5. 10 million, where MR = MC.
6. \$5 (= marginal cost).
7. \$10, on demand curve.
8. \$15 million.

(6) [Monopolistic competition: 16 pts]

1. differentiated products.
2. demand curve (ii), because in long equilibrium, free entry drives profits to zero and price to average cost. The demand curve moves down until it is just tangent to the average cost curve.
3. \$5, the tangency between AC curve and long-run demand curve.
4. 90 sandwiches.
5. \$5, because price = AC in long-run equilibrium.
7. zero, because price = AC in long-run equilibrium.
8. about 123 sandwiches, where MC intersects demand.

III. Critical thinking [4 pts]

(1) If the government permitted firms in the milk industry to set prices cooperatively, those firms would form a cartel, raising price above marginal cost like a monopoly.

1. The firms would gain from higher prices and profits.
2. Consumers would lose from higher prices.
3. Society as a whole would lose. The gains to firms would be smaller than the losses to consumers, so there would be deadweight loss to society as a whole. (Full credit requires a graph similar to problem (5).)

(2) The Festival features many craft artists, each with a distinctive style (that some people like and others might not). At the same time, there are no barriers to entry, so this market is an example of monopolistic competition.

1. Their products are differentiated products because each craft artist has a distinctive style.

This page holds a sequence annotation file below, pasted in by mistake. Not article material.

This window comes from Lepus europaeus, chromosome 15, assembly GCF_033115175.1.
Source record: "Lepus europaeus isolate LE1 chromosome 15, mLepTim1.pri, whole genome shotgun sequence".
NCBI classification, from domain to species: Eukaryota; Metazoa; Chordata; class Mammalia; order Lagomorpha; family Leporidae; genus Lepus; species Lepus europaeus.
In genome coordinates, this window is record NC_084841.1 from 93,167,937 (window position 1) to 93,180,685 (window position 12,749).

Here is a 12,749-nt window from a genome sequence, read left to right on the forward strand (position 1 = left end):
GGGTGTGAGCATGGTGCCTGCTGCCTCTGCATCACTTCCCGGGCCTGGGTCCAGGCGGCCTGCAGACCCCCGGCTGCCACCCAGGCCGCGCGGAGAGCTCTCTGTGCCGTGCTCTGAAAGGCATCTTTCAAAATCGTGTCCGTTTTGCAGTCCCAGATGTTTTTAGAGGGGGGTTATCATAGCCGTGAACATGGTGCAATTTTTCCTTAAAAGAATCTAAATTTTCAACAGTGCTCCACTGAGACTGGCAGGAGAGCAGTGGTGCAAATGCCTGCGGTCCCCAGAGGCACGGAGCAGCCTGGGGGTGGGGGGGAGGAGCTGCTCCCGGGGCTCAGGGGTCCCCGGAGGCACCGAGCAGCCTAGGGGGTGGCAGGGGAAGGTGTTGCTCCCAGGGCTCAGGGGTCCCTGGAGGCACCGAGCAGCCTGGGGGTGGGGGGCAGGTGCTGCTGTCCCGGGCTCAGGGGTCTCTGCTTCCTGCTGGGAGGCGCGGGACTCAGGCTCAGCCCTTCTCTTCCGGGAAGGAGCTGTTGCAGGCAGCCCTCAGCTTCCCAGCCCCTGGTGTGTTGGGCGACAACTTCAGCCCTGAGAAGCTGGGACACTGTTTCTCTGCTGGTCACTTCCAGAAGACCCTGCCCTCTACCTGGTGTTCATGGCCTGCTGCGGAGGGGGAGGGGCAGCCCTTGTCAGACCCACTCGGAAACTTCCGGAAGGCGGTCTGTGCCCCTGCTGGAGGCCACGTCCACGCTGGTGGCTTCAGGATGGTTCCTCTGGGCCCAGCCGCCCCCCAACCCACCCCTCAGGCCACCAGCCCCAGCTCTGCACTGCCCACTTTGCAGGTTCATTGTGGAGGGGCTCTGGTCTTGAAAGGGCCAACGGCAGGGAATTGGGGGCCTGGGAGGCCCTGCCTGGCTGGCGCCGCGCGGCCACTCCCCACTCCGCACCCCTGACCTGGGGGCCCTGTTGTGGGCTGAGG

2. Marginal cost is less than price. Because their products are differentiated, each artist perceives downward-sloping demand so marginal revenue is less than price. To maximize profit, each artist chooses an output level where marginal cost equals marginal revenue.
3. Average cost is equal to price. Free entry (anyone can be a craft artist) drives economic profits to zero in the long run. Zero profit implies price equals average cost.

Version B

I. Multiple choice

(1)c. (2)c. (3)a. (4)a. (5)d. (6)c. (7)b. (8)b.

II. Problems

(1) [Perfect competition: 10 pts]

1. elastic, because elasticity is greater than 1 in absolute value.
2. 2 percent.
3. -20 (= market elasticity devided by market share).
4. elastic, because perceived elasticity is greater than 1 in abolute value.
5. 20 percent.

(2) [Monopoly price discrimination: 4 pts]

1. \$24 (= MC / (1 + (1/ε)).
2. \$100 (same formula).

(3) [Economy-wide efficiency: 20 pts]

1. 3 pounds of food.
2. 1/3 garments.
3. \$4, because in competitive equilibrium, price equals marginal cost.
4. \$12, because in competitive equilibrium, prices reflect the slope of the production possibility curve for the economy as a whole: if the opportunity cost of a unit of clothing is 1.5 pounds of food, then a unit of clothing must be 1.5 times as expensive as a pound of food.